Peter’s Auction Pick of the Day: Isamu Noguchi Chess Table
There were barely more Isamu Noguchi Chess tables produced than there are fingers on your hands. The handful of tables was manufactured by Herman Miller in the late 1940s, and due to the cost of production, the Chess table was discontinued. One by one, over the past few decades, these scarce tables have been uncovered in original owners’ estates and have traded hands at constantly increasing levels. It is perhaps an ideal study in supply and demand. The supply is shrinking due to recent examples being acquired by institutions, which are unlikely to ever be traded again. The opportunity to acquire one of these icons is therefore going to become rarer and more difficult as time goes on. The example we are offering (Lot 285) not only retains its original finish, plastic inserts, and red dowel, but it also has the added benefit of being exhibited in some of the most respected museums today including the Whitney Museum of American Art, Brooklyn Museum of Art, Walker Art Center, Frist Center for the Visual Arts, Los Angeles County Museum of Art, Phoenix Art Museum, Victor & Albert Museum, Boijmans Museum, and Guggenheim Museum Bilbao.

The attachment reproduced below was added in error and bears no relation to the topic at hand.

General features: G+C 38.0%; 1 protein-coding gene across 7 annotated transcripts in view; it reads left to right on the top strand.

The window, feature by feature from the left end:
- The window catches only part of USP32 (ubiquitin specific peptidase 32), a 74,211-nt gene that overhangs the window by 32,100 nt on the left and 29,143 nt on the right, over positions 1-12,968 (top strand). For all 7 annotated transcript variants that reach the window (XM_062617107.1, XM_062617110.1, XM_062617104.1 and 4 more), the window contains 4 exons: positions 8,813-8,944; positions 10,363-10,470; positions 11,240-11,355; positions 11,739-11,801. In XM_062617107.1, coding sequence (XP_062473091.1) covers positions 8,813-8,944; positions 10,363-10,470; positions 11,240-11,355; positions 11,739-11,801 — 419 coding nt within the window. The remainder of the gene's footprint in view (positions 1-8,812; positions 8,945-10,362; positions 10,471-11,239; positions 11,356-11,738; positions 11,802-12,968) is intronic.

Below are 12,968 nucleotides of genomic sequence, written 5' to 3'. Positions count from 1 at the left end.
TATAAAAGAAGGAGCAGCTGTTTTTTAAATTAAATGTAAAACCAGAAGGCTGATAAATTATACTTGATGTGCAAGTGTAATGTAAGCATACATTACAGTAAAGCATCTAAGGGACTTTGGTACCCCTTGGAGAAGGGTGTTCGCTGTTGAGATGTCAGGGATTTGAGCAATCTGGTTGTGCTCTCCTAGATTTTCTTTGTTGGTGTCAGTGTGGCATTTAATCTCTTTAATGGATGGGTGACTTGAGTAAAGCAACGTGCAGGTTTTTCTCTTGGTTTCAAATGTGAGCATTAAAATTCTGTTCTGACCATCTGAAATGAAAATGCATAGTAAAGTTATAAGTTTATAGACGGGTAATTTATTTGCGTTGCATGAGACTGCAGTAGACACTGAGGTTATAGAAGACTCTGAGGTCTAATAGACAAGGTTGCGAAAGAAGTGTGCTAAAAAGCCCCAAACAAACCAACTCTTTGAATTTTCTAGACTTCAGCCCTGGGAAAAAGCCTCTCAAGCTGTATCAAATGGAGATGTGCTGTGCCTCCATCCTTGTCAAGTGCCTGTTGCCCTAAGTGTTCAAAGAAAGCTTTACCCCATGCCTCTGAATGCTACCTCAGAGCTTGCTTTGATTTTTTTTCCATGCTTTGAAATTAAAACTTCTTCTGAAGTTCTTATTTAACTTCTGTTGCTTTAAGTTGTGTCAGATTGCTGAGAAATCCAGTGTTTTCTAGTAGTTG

Continue reading for more information on the Chess table:
Both sculptural and utilitarian, the Isamu Noguchi (1904-1988) Chess table (designed 1944-48) was a chance for Noguchi to marry his artistic vision with his desire to produce usable vessels. He designed the initial prototype shortly after leaving the Nisei Japanese internment camp in Arizona. In 1944, Noguchi was one of 32 artists (the number symbolic of the 32 pieces on a chess board), including Alexander Calder, Man Ray, Marcel Duchamp, and Max Ernst, invited to exhibit chess-inspired artwork for the show “The Imagery of Chess,” hosted by the Julien Levy Gallery in New York. A Newsweek critic described the table as “the most beautiful piece in the show.”
George Nelson immediately bought Noguchi’s hit piece, and for a brief period beginning in 1947 had it manufactured in limited quantities at Herman Miller. Three amorphous wooden shapes and a curvaceous aluminum compartment assemble as a three-dimensional biomorphic structure. Just as Arp and Calder avoided semi-precious stones and other materials typically used in jewelry, Noguchi preferred veneered plywood, aluminum, and acrylic plastic to keep the table affordable. Through these methods, these artists achieved the transformative power of Surrealism by manifesting an idea and realizing the object’s potential “to entrap” the user in “an art performance, even to become bewitched.”
Johnson, Paul, and Martin Eidelberg. Design 1935-1965: What Modern Was. New York: Abrams, 1991. Print.
K., Troy. “We’ve Got Game.” ARTicle. The Art Institute of Chicago, 14 Sept. 2011.